Before the puck drops for Game 1 on Saturday, we’re going to preview the Checkers’ first-round series against Providence piece by piece. Next up is the teams’ blue liners.


As good as Charlotte’s offensive attack was this season, it was the defensive side of things that became the team’s bread and butter. The Checkers finished the regular season ranked second in the AHL in goals allowed, being edged out by Syracuse for the top spot by just two goals. They held opponents to two or fewer goals in 44 of their 76 games this season, logging a staggering 37-4-3 record in those instances. Perhaps the most impressive stat to come from Charlotte’s regular season is that the team went a perfect 38-0-0 when holding a lead through the first two periods, with their defense locking down and avoiding any late comebacks.

Providence’s strongest area was also their defensive play, as they clocked in at number six in the AHL’s goals-against rankings, and they stood firmly as the No. 1 ranked team in terms of shots allowed per game by a significant margin. That spelled good news for the Bruins, as 25 of their 38 wins on the season came in games in which they outshot their opponent. Providence ran through a strong defensive stretch late in the season, allowing two or fewer regulation goals in seven straight games before allowing at least four goals in four of their last six contests to wrap up the regular season.


In terms of bodies, the Checkers enter the playoffs with their blue line as thin as it’s been all season. With Roland McKeown out for an extended amount of time and Haydn Fleury and Jake Bean with Carolina at the moment, there are plenty of holes on defense for Charlotte, but the team has no shortage of skaters ready to step up. Trevor Carrick continues to be a workhorse for the Checkers and is coming off of a career year production-wise, one in which he tied for fifth among league defensemen in scoring. The Checkers also have a significant amount of postseason experience in Dan Renouf and Bobby Sanguinetti that they’ll surely look to lean on. The former – who set a career high in points this season – already has a Calder Cup on his resume, capturing one with Grand Rapids in 2017, while Sanguinetti – a former Olympian – helped push Utica to a finals appearance in 2015 and captured a championship last season in Switzerland.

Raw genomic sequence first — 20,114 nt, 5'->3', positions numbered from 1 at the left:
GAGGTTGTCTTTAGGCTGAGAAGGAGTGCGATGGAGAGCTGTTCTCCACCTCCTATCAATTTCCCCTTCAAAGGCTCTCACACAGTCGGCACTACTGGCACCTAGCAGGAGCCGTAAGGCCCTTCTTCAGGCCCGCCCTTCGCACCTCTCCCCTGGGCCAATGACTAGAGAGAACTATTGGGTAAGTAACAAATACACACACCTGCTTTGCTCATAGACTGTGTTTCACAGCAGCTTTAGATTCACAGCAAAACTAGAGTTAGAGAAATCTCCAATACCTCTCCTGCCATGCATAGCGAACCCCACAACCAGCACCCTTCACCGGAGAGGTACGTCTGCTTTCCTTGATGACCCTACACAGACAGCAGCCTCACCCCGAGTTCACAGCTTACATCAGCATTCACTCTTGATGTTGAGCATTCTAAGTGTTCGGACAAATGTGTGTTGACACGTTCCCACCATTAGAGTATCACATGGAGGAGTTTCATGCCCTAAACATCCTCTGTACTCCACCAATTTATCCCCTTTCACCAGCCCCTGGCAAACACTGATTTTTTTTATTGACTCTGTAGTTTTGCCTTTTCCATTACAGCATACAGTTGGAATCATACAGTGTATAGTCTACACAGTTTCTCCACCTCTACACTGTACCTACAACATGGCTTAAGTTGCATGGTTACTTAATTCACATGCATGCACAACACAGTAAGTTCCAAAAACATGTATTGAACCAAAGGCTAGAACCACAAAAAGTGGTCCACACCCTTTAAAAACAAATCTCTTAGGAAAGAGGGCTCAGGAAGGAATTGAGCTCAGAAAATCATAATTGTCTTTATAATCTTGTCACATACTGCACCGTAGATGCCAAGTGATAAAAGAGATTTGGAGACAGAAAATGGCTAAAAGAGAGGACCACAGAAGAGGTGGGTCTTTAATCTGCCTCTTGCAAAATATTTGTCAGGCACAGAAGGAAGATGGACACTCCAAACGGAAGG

Providence only had one defenseman finish the season amongst their top-10 scorers – Connor Clifton, who is currently in the NHL with Boston. There’s still plenty of noteworthy names on Providence’s back end, however. 31-year-old Kyle Cumiskey (3g, 15a) brings with him a sizeable amount of NHL experience, while 2017 first-round pick Urho Vaakanainen (4g, 10a) made the jump to North America this season – including making his NHL debut for Boston – and joins fellow first-round pick Jakub Zboril (4g, 15a) on the Providence blue line.


The defenses took center stage during the regular-season series between Charlotte and Providence, with each team surpassing the three-goal mark just once. As mentioned before, seven of the eight meetings were decided by just a single goal. Additionally, in seven of the eight contests the game-winning goal was scored in the third period.

In terms of individual performances, Carrick was the high mark for Charlotte with four points (2g, 2a) in seven games, while Zboril was Providence’s leader with three points (1g, 2a) through eight meetings.


“We’re going to have to have the puck more, if we have the puck then we keep it out of their hands,” said Vellucci. “It’s really going to come down to our exits in our own end, making sure we’re not in our zone very long. If we can do that then we’ll have the puck a lot more.”
Nicholas Niedzielski
Author: Nicholas NiedzielskiEmail: This email address is being protected from spambots. You need JavaScript enabled to view it.
Director of Communications Nicholas Niedzielski joined the Checkers in the summer of 2014. A Texas native, he previously worked for the AHL's Texas Stars.